Survivors’ Brains Affected By Orlando Shooting

June 17, 2016

victims-pulse-orlando-shootingThe murders of 49 people Sunday morning in Orlando during the largest mass shooting in United States history was horrific enough for anyone in the country to digest. But what about the 53 people who were injured? How do they move on with the rest of their lives? How do they feel safe again? And, are there hidden changes which have yet to manifest themselves?

Brain imaging expert and best-selling author Dr. Daniel Amen, founder of the Amen Clinics says, “Emotional trauma can cause lasting changes in the brain.  It causes increased activity in the brain’s emotional system, making people more prone to anxiety and depression.”

An estimated 7.5 million people in the U.S. suffer from post traumatic stress disorder from witnessing or experiencing emotionally traumatic events, such as the terrorist attack in Orlando.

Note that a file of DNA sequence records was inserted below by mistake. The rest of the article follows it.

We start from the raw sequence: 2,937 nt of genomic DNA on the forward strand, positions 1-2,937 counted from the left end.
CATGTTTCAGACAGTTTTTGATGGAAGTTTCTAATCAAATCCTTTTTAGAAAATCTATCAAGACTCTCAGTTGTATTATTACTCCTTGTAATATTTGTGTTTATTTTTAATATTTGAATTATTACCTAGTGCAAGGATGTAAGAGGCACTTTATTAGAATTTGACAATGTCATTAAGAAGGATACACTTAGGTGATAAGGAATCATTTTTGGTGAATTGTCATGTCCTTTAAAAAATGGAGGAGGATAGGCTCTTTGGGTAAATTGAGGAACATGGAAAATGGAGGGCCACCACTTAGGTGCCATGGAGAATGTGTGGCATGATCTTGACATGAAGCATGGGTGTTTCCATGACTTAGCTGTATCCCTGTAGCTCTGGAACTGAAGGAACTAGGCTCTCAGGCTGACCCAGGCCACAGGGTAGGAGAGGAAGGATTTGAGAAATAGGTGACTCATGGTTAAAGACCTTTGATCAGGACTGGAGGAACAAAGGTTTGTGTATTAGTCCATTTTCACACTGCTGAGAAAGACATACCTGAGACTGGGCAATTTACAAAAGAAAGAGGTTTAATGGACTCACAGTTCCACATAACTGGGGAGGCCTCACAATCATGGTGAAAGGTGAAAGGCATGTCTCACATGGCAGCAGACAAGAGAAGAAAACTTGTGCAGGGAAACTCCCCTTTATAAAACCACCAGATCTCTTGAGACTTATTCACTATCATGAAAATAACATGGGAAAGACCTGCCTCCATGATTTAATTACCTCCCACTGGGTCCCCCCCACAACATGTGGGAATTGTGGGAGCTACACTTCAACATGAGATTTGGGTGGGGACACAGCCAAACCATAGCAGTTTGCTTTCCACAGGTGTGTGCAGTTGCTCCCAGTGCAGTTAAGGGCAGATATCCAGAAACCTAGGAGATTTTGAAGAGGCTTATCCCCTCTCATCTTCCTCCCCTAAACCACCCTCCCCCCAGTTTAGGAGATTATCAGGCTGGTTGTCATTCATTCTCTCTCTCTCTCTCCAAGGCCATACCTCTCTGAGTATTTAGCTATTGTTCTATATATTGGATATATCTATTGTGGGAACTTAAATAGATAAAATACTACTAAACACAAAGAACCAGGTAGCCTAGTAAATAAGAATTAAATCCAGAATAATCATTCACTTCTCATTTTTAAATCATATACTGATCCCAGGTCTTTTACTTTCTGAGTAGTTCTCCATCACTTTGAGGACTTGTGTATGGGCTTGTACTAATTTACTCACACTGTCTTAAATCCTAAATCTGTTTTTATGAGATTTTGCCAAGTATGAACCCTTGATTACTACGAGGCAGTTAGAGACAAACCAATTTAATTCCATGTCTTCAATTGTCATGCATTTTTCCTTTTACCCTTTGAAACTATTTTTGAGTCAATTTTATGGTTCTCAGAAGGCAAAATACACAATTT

Dr. Amen stresses:

  • Survivor’s Guilt.  The agonizing questions of how and why I survived can trigger other physical and mental problems.
  • A treatment plan.  Knowing the potential consequences can lead to better and more immediate treatment.
  • Long term effects. What regions of the brain are affected by PTSD and behavior changes to look for in people who are suffering from it. 

Daniel G. Amen is a psychiatrist, clinical neuroscientist and Founder of Amen Clinics in California, Washington, Virginia, Georgia and New York. Amen Clinics have the world’s largest database of functional brain scans relating to behavior. Dr. Amen is the lead researcher on the largest brain imaging and rehabilitation study on professional football players and was a consultant on the movie Concussion starring Will Smith. He’s been a guest on multiple TV shows and networks such as CNN and “The View.” In January, his research was chosen as one of the top 100 stories in science for 2015 by Discover Magazine.

Photo credit: source

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